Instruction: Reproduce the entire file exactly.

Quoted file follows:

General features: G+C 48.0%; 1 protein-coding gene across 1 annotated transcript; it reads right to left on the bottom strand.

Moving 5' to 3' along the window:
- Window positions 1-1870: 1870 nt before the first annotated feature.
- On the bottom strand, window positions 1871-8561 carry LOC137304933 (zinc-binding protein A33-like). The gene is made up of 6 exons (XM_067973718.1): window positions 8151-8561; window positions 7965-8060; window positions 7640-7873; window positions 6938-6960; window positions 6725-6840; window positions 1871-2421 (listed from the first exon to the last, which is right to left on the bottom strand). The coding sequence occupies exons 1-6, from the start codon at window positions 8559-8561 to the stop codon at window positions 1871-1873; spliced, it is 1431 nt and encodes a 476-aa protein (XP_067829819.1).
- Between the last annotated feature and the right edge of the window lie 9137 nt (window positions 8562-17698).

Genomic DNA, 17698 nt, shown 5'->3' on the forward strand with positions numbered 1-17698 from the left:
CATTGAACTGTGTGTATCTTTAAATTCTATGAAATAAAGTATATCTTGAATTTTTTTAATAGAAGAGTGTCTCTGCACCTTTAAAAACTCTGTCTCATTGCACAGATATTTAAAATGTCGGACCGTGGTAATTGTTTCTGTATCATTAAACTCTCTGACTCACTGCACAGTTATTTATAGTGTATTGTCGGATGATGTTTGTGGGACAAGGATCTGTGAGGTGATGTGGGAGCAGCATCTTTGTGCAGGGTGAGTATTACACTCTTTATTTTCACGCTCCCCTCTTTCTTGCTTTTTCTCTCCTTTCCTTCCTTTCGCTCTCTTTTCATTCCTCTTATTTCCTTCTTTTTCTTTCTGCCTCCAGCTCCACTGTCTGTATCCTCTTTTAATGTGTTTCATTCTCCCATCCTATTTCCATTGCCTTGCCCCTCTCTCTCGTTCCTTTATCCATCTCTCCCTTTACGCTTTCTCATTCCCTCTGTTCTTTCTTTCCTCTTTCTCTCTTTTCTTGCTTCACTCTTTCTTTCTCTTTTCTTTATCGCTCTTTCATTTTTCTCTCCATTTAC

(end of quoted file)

General features: G+C 48.0%; 1 protein-coding gene across 1 annotated transcript; it reads right to left on the bottom strand.

Moving 5' to 3' along the window:
- Window positions 1-1870: 1870 nt before the first annotated feature.
- On the bottom strand, window positions 1871-8561 carry LOC137304933 (zinc-binding protein A33-like). The gene is made up of 6 exons (XM_067973718.1): window positions 8151-8561; window positions 7965-8060; window positions 7640-7873; window positions 6938-6960; window positions 6725-6840; window positions 1871-2421 (listed from the first exon to the last, which is right to left on the bottom strand). The coding sequence occupies exons 1-6, from the start codon at window positions 8559-8561 to the stop codon at window positions 1871-1873; spliced, it is 1431 nt and encodes a 476-aa protein (XP_067829819.1).
- Between the last annotated feature and the right edge of the window lie 9137 nt (window positions 8562-17698).

Genomic DNA, 17698 nt, shown 5'->3' on the forward strand with positions numbered 1-17698 from the left:
CATTGAACTGTGTGTATCTTTAAATTCTATGAAATAAAGTATATCTTGAATTTTTTTAATAGAAGAGTGTCTCTGCACCTTTAAAAACTCTGTCTCATTGCACAGATATTTAAAATGTCGGACCGTGGTAATTGTTTCTGTATCATTAAACTCTCTGACTCACTGCACAGTTATTTATAGTGTATTGTCGGATGATGTTTGTGGGACAAGGATCTGTGAGGTGATGTGGGAGCAGCATCTTTGTGCAGGGTGAGTATTACACTCTTTATTTTCACGCTCCCCTCTTTCTTGCTTTTTCTCTCCTTTCCTTCCTTTCGCTCTCTTTTCATTCCTCTTATTTCCTTCTTTTTCTTTCTGCCTCCAGCTCCACTGTCTGTATCCTCTTTTAATGTGTTTCATTCTCCCATCCTATTTCCATTGCCTTGCCCCTCTCTCTCGTTCCTTTATCCATCTCTCCCTTTACGCTTTCTCATTCCCTCTGTTCTTTCTTTCCTCTTTCTCTCTTTTCTTGCTTCACTCTTTCTTTCTCTTTTCTTTATCGCTCTTTCATTTTTCTCTCCATTTAC